If you come to market at a ‘quiet time’ (August for example), your property will look aged by the time the majority of buyers do come back into the market around mid-September.

Another point to bear in mind is that estate agents are only human…

…Many can (and do) get a little bored with old stock.

If your house isn’t getting much interest because it’s perceived by the market as ‘stale’, your agent can neglect it as their attention shifts to fresher (newer) instructions.

Wisdom: Avoid the ‘peak-season’

Conversely, there can be some benefits in taking a contrary approach to the conventional wisdom:

  1. The buyers in the market during ‘off-season’ are usually highly motivated to do a deal and potentially less picky.
  2. You are competing against fewer properties for sale (or the ones that are for sale are ‘stale’) and so it’s easier for your property to stand out.
  3. Solicitors, mortgage lenders and surveyors are less busy and more available meaning things should move quicker once you accept an offer.

Other important considerations

In addition to seasonal variations (and all the above advice), the savvy seller is also aware of…

Major works & projects

What (if any) major works have your Council granted Planning Permission for?

For example:

  • New roads
  • Major construction projects
  • The block of flats about to be built next door
  • The planned mobile phone mast that’s will ruin the view from your kitchen etc

If you know about any of these things, your buyer’s solicitor will find out about them too.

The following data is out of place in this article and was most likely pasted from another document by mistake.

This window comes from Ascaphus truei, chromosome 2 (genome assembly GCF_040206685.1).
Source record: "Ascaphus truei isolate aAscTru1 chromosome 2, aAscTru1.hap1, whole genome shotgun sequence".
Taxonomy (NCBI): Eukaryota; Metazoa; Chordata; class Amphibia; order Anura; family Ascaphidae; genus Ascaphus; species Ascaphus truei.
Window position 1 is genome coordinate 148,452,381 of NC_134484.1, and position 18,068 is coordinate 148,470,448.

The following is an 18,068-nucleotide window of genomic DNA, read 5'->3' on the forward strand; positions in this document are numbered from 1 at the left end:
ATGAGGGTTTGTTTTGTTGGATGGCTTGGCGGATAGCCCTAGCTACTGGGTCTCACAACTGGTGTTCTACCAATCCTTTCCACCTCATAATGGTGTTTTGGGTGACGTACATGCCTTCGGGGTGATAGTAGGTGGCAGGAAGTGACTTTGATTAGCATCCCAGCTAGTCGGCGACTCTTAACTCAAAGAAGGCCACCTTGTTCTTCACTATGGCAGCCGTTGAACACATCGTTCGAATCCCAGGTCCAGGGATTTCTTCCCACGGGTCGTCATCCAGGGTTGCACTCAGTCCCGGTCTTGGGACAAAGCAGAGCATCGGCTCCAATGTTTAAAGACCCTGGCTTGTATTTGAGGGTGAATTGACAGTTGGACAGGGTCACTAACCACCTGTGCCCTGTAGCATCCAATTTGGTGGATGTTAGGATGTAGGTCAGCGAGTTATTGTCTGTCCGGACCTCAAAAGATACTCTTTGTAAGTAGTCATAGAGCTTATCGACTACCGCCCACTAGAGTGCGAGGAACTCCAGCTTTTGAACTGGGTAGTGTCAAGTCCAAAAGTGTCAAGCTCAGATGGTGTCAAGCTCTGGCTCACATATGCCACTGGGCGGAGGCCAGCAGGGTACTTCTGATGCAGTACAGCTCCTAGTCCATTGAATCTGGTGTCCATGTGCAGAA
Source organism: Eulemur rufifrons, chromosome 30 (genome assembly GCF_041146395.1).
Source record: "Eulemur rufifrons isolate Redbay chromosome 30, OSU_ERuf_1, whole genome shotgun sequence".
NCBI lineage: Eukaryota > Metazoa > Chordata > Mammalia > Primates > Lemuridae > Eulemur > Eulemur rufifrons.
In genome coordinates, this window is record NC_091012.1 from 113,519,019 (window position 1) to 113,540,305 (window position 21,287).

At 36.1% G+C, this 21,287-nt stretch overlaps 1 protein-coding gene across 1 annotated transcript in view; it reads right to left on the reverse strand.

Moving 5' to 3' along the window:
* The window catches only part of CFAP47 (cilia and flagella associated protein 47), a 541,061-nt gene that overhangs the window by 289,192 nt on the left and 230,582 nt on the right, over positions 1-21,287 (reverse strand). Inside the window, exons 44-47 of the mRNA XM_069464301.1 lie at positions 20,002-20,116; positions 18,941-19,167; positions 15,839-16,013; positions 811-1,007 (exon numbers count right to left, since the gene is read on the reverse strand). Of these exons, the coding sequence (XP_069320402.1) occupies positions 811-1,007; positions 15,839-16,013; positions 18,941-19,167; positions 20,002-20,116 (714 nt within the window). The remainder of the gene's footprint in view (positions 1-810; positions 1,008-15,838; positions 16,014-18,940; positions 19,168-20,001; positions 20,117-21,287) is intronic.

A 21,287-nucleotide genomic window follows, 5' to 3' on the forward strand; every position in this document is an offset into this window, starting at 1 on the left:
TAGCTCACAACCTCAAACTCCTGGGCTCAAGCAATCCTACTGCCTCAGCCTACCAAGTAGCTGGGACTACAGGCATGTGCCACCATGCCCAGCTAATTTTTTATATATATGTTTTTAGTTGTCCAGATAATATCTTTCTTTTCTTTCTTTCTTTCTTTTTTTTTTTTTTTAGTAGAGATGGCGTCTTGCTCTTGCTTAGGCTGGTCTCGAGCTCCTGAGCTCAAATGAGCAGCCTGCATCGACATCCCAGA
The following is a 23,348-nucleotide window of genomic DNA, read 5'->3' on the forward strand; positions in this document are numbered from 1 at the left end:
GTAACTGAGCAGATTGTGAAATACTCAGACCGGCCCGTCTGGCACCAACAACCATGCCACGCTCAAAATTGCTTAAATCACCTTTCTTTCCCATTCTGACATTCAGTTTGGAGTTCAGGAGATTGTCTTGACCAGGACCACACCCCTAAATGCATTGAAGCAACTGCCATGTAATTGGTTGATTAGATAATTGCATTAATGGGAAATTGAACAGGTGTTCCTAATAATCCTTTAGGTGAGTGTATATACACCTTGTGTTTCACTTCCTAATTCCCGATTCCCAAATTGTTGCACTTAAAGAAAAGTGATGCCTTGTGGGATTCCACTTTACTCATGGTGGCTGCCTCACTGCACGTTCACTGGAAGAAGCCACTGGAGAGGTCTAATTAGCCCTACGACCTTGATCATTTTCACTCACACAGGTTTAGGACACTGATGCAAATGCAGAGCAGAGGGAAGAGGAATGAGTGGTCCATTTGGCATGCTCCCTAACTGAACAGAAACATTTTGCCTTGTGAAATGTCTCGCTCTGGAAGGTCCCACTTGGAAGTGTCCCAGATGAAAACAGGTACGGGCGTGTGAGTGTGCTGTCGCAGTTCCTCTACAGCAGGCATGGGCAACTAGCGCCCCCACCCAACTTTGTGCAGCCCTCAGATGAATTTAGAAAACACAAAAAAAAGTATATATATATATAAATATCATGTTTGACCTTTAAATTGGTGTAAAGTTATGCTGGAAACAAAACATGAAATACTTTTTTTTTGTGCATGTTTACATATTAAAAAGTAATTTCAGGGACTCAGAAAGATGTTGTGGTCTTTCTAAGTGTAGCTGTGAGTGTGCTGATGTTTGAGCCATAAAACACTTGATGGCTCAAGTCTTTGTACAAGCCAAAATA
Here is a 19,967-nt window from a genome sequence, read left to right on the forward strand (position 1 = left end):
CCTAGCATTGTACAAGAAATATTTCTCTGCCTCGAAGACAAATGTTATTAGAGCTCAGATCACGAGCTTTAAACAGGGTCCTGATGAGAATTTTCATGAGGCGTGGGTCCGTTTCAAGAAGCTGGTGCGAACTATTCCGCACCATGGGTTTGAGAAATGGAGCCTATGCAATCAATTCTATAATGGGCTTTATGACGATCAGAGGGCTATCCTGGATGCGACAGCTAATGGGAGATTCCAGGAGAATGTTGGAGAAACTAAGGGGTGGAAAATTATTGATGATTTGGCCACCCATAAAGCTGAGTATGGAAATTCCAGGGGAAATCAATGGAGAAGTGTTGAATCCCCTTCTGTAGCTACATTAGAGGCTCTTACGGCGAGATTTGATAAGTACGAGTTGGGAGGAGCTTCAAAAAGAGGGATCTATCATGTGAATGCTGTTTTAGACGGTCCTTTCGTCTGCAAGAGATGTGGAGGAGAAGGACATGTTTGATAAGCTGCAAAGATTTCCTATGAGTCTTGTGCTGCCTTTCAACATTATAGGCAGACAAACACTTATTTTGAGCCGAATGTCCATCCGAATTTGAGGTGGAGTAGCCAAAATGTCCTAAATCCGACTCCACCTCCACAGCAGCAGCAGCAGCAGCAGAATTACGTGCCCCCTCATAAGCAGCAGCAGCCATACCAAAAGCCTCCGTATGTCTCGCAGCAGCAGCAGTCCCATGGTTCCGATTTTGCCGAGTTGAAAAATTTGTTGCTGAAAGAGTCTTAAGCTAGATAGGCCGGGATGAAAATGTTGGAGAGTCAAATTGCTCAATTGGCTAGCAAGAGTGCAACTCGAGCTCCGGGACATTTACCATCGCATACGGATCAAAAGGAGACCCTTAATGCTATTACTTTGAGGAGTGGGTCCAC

You can then expect some haggling over your price to ensue.

If possible, it’s best to delay putting your home on the market until these sorts of projects are finished.

Experience tells us that buyers tend to find it pretty difficult to deal with the unknown.

Give them an opportunity and they will always fear the worst.

It just makes the job of trying to sell a house that much harder.

Final thoughts

Remember, it only takes one buyer to successfully sell a house!

In reality there are buyers out there 365 days a year.

Just some days there are more than others.

Here at TheAdvisory we’re big believers in marketing property as aggressively as possible, whatever time of year you sell.

As mentioned at the top of this guide, encouraging competition is the surest way to achieve the best possible price (in the shortest time).

If forced to sell a house during a quiet month – please don’t worry!

Just recognise you’re at a disadvantage and act accordingly:

  1. Price your house competitively against the competition.
  2. Choose the most suitable estate agent for the job.
  3. Put extra effort into the presentation of your property.

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Gavin Brazg

Gavin Brazg

MSc Dip Arch

Founder & CEO